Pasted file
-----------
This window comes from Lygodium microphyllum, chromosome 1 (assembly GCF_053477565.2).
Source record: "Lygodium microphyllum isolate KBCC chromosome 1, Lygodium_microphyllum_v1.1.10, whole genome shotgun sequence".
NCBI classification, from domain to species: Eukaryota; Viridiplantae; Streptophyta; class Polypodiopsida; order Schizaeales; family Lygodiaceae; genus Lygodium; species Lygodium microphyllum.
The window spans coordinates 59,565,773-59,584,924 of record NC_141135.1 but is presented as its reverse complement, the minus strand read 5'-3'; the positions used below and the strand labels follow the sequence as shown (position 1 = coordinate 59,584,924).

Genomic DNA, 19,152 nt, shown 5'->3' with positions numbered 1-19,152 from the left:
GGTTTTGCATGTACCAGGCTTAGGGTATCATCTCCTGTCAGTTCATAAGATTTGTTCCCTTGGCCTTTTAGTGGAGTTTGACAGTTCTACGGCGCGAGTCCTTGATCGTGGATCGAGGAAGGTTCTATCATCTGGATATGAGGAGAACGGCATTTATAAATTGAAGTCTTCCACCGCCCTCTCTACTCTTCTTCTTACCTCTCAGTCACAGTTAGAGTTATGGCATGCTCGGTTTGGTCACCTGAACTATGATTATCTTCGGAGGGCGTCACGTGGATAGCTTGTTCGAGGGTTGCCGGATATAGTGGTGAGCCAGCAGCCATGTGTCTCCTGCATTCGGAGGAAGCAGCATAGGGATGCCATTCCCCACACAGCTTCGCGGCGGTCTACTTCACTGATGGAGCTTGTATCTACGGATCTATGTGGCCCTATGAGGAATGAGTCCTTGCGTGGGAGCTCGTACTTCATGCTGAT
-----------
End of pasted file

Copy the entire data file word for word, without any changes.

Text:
This window comes from Lygodium microphyllum, chromosome 1 (assembly GCF_053477565.2).
Source record: "Lygodium microphyllum isolate KBCC chromosome 1, Lygodium_microphyllum_v1.1.10, whole genome shotgun sequence".
NCBI classification, from domain to species: Eukaryota; Viridiplantae; Streptophyta; class Polypodiopsida; order Schizaeales; family Lygodiaceae; genus Lygodium; species Lygodium microphyllum.
The window spans coordinates 59,565,773-59,584,924 of record NC_141135.1 but is presented as its reverse complement, the minus strand read 5'-3'; the positions used below and the strand labels follow the sequence as shown (position 1 = coordinate 59,584,924).

Genomic DNA, 19,152 nt, shown 5'->3' with positions numbered 1-19,152 from the left:
GGTTTTGCATGTACCAGGCTTAGGGTATCATCTCCTGTCAGTTCATAAGATTTGTTCCCTTGGCCTTTTAGTGGAGTTTGACAGTTCTACGGCGCGAGTCCTTGATCGTGGATCGAGGAAGGTTCTATCATCTGGATATGAGGAGAACGGCATTTATAAATTGAAGTCTTCCACCGCCCTCTCTACTCTTCTTCTTACCTCTCAGTCACAGTTAGAGTTATGGCATGCTCGGTTTGGTCACCTGAACTATGATTATCTTCGGAGGGCGTCACGTGGATAGCTTGTTCGAGGGTTGCCGGATATAGTGGTGAGCCAGCAGCCATGTGTCTCCTGCATTCGGAGGAAGCAGCATAGGGATGCCATTCCCCACACAGCTTCGCGGCGGTCTACTTCACTGATGGAGCTTGTATCTACGGATCTATGTGGCCCTATGAGGAATGAGTCCTTGCGTGGGAGCTCGTACTTCATGCTGAT